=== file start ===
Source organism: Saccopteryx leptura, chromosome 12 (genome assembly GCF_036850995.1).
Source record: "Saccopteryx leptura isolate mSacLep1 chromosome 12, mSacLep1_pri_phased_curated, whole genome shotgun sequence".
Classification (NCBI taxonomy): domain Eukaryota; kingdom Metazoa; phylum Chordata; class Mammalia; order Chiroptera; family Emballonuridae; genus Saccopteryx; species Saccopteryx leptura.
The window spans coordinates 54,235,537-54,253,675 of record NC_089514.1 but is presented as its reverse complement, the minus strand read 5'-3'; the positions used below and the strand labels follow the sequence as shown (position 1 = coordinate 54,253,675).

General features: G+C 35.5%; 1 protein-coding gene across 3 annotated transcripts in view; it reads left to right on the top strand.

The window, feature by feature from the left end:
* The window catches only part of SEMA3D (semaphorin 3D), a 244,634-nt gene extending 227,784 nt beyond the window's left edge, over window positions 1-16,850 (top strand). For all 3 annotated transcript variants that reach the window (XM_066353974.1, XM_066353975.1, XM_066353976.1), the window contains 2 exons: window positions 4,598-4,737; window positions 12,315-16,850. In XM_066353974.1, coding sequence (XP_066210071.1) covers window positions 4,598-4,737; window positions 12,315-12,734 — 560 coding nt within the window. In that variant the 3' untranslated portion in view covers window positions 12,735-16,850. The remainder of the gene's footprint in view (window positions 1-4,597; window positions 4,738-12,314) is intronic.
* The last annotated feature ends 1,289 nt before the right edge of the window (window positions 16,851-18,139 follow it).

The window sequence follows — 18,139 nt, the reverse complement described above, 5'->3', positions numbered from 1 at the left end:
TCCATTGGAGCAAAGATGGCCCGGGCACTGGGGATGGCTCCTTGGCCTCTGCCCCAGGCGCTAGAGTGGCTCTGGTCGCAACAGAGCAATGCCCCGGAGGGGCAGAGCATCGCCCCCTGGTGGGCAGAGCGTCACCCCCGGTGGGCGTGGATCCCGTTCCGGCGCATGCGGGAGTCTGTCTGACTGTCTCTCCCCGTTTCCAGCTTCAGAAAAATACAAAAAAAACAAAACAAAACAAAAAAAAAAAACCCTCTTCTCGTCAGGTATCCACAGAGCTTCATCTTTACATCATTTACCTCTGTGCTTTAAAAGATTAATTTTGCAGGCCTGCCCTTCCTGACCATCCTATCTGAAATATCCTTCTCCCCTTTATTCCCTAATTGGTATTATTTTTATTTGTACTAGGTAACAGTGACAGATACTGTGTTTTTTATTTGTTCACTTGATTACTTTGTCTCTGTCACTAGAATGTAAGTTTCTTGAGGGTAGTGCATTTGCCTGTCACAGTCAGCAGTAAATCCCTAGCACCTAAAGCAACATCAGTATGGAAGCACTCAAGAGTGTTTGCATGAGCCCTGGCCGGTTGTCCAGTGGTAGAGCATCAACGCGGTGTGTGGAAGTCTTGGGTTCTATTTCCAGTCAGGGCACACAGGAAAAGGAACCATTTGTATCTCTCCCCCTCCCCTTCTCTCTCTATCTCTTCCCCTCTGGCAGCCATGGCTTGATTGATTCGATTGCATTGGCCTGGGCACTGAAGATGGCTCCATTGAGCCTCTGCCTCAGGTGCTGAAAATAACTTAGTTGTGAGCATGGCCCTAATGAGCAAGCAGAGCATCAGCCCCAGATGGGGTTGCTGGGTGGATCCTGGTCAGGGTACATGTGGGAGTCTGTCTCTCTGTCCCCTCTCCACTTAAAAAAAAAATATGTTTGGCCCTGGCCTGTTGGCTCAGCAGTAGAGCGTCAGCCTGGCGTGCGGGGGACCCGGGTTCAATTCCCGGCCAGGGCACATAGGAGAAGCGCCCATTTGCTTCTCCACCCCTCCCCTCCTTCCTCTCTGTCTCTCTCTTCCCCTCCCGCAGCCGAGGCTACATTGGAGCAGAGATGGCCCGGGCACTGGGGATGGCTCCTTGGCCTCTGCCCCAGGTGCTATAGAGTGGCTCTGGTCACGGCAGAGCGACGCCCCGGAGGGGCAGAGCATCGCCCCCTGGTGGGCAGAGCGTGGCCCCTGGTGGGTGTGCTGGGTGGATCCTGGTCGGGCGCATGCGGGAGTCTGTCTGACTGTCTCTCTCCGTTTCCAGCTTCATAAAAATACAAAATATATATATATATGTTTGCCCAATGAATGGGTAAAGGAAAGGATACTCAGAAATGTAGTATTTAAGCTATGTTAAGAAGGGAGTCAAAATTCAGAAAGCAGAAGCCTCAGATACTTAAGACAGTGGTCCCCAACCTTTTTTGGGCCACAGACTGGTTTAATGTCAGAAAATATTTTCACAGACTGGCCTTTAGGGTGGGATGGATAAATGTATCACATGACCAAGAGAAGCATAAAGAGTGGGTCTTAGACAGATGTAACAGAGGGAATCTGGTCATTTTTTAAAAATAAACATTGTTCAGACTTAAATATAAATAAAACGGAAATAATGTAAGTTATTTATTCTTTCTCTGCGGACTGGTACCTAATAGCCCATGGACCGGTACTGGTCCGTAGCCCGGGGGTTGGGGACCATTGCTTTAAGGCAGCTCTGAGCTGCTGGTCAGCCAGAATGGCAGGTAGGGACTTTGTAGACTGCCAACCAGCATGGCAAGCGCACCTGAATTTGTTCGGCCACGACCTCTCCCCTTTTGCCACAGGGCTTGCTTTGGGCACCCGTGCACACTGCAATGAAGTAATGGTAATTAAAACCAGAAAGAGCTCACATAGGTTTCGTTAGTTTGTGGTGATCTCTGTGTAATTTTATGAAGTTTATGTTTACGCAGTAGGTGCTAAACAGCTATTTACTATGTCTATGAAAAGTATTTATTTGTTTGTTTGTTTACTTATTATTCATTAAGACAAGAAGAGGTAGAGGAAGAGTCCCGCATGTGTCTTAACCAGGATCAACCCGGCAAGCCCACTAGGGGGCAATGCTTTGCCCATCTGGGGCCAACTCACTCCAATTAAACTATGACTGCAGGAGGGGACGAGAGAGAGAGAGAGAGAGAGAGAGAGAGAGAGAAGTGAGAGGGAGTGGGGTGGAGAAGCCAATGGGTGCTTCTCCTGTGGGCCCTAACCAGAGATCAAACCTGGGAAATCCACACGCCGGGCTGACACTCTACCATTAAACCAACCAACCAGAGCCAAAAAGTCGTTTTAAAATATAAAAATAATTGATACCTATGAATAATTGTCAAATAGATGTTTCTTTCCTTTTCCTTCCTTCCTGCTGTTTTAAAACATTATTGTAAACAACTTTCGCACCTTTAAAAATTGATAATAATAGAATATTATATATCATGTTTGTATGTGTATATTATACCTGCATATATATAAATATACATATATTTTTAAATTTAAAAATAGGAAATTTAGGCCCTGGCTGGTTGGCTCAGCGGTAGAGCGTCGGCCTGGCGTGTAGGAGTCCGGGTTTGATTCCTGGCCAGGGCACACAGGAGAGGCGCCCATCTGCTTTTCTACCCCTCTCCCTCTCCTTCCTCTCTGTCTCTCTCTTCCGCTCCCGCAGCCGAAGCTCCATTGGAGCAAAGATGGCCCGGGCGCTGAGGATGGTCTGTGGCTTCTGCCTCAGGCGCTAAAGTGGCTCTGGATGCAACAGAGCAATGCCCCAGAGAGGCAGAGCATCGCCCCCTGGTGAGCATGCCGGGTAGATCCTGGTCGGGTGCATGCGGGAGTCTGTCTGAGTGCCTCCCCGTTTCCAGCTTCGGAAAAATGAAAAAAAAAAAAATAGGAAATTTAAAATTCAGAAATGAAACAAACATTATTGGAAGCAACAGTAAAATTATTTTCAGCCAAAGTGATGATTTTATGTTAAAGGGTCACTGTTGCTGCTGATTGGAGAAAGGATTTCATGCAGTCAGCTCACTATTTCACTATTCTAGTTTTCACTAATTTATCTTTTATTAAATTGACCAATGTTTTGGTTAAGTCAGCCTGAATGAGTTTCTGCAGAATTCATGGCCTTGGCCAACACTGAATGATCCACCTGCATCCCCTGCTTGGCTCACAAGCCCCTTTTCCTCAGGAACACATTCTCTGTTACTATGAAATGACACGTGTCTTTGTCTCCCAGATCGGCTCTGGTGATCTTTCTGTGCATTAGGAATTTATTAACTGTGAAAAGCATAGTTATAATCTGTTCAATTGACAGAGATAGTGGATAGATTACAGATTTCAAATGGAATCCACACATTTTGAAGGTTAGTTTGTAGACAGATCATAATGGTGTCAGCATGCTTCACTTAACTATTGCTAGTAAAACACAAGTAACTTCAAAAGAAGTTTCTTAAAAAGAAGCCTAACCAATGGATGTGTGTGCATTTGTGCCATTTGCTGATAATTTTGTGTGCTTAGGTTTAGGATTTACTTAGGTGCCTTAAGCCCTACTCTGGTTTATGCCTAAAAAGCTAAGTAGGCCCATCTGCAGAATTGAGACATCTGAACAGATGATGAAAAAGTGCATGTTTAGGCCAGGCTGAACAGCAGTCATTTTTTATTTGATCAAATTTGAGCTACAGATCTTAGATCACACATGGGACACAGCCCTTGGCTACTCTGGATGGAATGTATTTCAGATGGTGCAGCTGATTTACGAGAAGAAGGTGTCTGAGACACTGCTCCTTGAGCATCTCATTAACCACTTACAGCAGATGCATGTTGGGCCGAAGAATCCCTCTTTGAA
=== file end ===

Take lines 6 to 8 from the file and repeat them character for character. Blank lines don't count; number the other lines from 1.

The window, feature by feature from the left end:
* The window catches only part of SEMA3D (semaphorin 3D), a 244,634-nt gene extending 227,784 nt beyond the window's left edge, over window positions 1-16,850 (top strand). For all 3 annotated transcript variants that reach the window (XM_066353974.1, XM_066353975.1, XM_066353976.1), the window contains 2 exons: window positions 4,598-4,737; window positions 12,315-16,850. In XM_066353974.1, coding sequence (XP_066210071.1) covers window positions 4,598-4,737; window positions 12,315-12,734 — 560 coding nt within the window. In that variant the 3' untranslated portion in view covers window positions 12,735-16,850. The remainder of the gene's footprint in view (window positions 1-4,597; window positions 4,738-12,314) is intronic.
* The last annotated feature ends 1,289 nt before the right edge of the window (window positions 16,851-18,139 follow it).